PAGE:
What is needed, therefore, are energy-based system electrode assemblies and handpieces that can efficiently and rapidly balance the overall system impedance.

SUMMARY OF THE INVENTION

Embodiments of the invention provide energy-based electrode assemblies and handpieces for energy-based medical systems that include impedance assemblies and/or element(s) to facilitate ranged and accurate impedance matching or near-matching, even during changeovers between differently sized electrodes. The electrode assemblies and handpieces, which may be used for cosmetic or therapeutic treatment, are operable to include and/or select an electrical impedance to promote efficient operation of the system.

In an embodiment of the invention, an apparatus includes a handpiece, an electrode assembly removably coupled with the handpiece, an electrical circuit partially in said handpiece and partially in said electrode assembly, and at least one circuit element in at least one of the handpiece or the electrode assembly. The electrode assembly includes an electrode having a dielectric portion and a conductive portion disposed on the dielectric portion. The dielectric portion is adapted to be arranged between the conductive portion and the tissue such that treatment energy is transmitted from the conductive portion through the dielectric portion for capacitively coupling with tissue to perform a non-invasive tissue treatment. The electrical circuit is adapted to electrically couple the conductive portion of the electrode with an energy-generating device. At least one circuit element is configured to introduce at least one impedance into the electrical circuit when the electrode assembly is coupled with the handpiece.

In an embodiment of the invention, an apparatus comprises an electrode assembly adapted to be removably coupled with the handpiece, an electrical circuit at least partially in the electrode assembly, and at least one circuit element in the electrode assembly. The electrode assembly includes an electrode having a dielectric portion and a conductive portion disposed on the dielectric portion. The dielectric portion is adapted to be arranged between the conductive portion and the tissue such that treatment energy is transmitted from the conductive portion through the dielectric portion for capacitively coupling with tissue to perform a non-invasive tissue treatment. The electrical circuit is adapted to electrically couple the conductive portion of the electrode with an energy-generating device. At least one circuit element is configured to introduce at least one impedance into the electrical circuit when the electrode assembly is coupled with the handpiece.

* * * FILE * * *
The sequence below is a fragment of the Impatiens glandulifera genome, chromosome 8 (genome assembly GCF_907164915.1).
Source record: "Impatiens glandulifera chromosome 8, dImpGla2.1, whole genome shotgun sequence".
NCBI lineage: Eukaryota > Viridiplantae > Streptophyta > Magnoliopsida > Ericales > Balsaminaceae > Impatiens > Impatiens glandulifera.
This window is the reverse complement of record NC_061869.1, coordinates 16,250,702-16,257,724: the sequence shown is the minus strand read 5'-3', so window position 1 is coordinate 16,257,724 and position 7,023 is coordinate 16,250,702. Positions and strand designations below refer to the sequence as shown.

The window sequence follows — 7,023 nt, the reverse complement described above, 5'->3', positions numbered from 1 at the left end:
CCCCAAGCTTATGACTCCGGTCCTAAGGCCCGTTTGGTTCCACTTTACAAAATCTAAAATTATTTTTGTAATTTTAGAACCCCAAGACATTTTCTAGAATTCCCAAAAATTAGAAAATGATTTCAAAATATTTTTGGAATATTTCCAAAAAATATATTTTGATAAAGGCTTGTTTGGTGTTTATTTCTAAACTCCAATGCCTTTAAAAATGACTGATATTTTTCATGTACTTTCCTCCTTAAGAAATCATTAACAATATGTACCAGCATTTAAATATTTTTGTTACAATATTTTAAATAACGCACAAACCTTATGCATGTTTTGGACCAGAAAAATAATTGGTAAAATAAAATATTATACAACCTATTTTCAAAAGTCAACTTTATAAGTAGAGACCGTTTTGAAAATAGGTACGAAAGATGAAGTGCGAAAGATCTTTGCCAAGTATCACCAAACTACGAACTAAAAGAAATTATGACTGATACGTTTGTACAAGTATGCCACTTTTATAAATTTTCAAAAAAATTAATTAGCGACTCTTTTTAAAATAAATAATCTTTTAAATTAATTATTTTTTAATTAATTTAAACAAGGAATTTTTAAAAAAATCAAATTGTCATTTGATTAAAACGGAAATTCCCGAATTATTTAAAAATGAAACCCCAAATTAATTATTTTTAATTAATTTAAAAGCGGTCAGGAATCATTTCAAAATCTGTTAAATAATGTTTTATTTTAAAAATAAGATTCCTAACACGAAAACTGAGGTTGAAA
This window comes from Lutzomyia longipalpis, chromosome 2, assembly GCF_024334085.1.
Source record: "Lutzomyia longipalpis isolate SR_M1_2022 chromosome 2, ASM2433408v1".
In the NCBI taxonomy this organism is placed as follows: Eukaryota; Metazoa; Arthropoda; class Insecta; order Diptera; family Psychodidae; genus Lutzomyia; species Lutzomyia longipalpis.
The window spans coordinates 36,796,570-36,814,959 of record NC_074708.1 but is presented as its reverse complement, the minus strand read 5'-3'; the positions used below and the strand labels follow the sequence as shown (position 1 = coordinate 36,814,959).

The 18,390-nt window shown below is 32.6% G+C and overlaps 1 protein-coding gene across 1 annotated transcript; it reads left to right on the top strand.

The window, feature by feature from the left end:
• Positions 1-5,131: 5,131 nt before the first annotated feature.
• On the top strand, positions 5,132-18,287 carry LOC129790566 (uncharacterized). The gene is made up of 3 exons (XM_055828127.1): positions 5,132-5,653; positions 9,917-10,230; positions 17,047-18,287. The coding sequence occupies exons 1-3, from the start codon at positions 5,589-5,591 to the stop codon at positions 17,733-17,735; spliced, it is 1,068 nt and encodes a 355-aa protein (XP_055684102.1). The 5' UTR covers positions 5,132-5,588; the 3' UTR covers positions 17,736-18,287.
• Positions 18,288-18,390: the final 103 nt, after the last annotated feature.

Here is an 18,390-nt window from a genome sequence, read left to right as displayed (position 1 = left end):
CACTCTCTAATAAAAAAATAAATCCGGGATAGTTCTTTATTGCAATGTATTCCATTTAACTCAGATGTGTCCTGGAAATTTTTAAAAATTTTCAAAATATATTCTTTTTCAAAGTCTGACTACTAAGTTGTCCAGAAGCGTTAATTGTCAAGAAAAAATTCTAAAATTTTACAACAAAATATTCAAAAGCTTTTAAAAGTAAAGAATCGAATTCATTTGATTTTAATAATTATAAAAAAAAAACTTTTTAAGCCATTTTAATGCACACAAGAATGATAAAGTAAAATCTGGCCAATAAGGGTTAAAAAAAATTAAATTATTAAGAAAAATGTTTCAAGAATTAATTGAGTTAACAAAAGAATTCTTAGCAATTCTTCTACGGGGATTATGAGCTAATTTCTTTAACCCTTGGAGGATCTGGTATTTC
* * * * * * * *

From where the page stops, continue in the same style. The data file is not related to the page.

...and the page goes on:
In an embodiment of the invention, an electrode assembly is provided that is adapted for coupling with an energy-generating device to create a tissue-treating system. The electrode assembly comprises an electrode including electrode conducting material and tissue-engaging dielectric material. The electrode is operable to capacitively couple electromagnetic energy from the energy-generating device through the conducting and dielectric materials into and through tissue. An electrode housing supports the electrode with the latter being operably coupled with the energy-generating device. Structure is also located within the housing that causes a desired impedance to be introduced into the system to facilitate at least approximate impedance matching.

In an embodiment of the invention, an apparatus is provided for use with an energy-generating device and an electrode assembly to treat tissue in which the electrode assembly includes an electrode adapted to capacitively couple treatment energy with the tissue to perform a non-invasive tissue treatment. The apparatus comprises a handpiece adapted to removably receive the electrode assembly, an electrical circuit in the handpiece, and at least one circuit element in the handpiece. The electrical circuit is adapted to electrically couple the electrode with the energy-generating device. At least one circuit element is configured to introduce at least one impedance into the electrical circuit when the electrode assembly is coupled with the handpiece.

In an embodiment of the invention, a method is provided for operating an energy-based medical system to treat tissue. The method comprises coupling an electrode assembly in a handpiece to establish an electrical circuit between an electrode in the electrode assembly and an energy-generating device of the energy-based medical system. The method further comprises selecting an impedance based upon at least one circuit element in at least one of the handpiece or the electrode assembly that balances an impedance of the electrode assembly, introducing the supplemental impedance into the electrical circuit, and transferring energy from the electrode assembly to the tissue.

In another embodiment of the invention, a handpiece is provided for use in an energy-based treatment system including an energy-generating device. The handpiece has a handpiece housing configured to receive any one of a number of different electrode assemblies each having an electrode with a different electrical property. The handpiece also includes a coupling assembly carried by the housing and adapted to cooperate with each of the different electrode assemblies in order to couple each of the electrodes with the device and to at least in part determine a unique supplemental impedance to be provided by the system which corresponds to each different electrode respectively.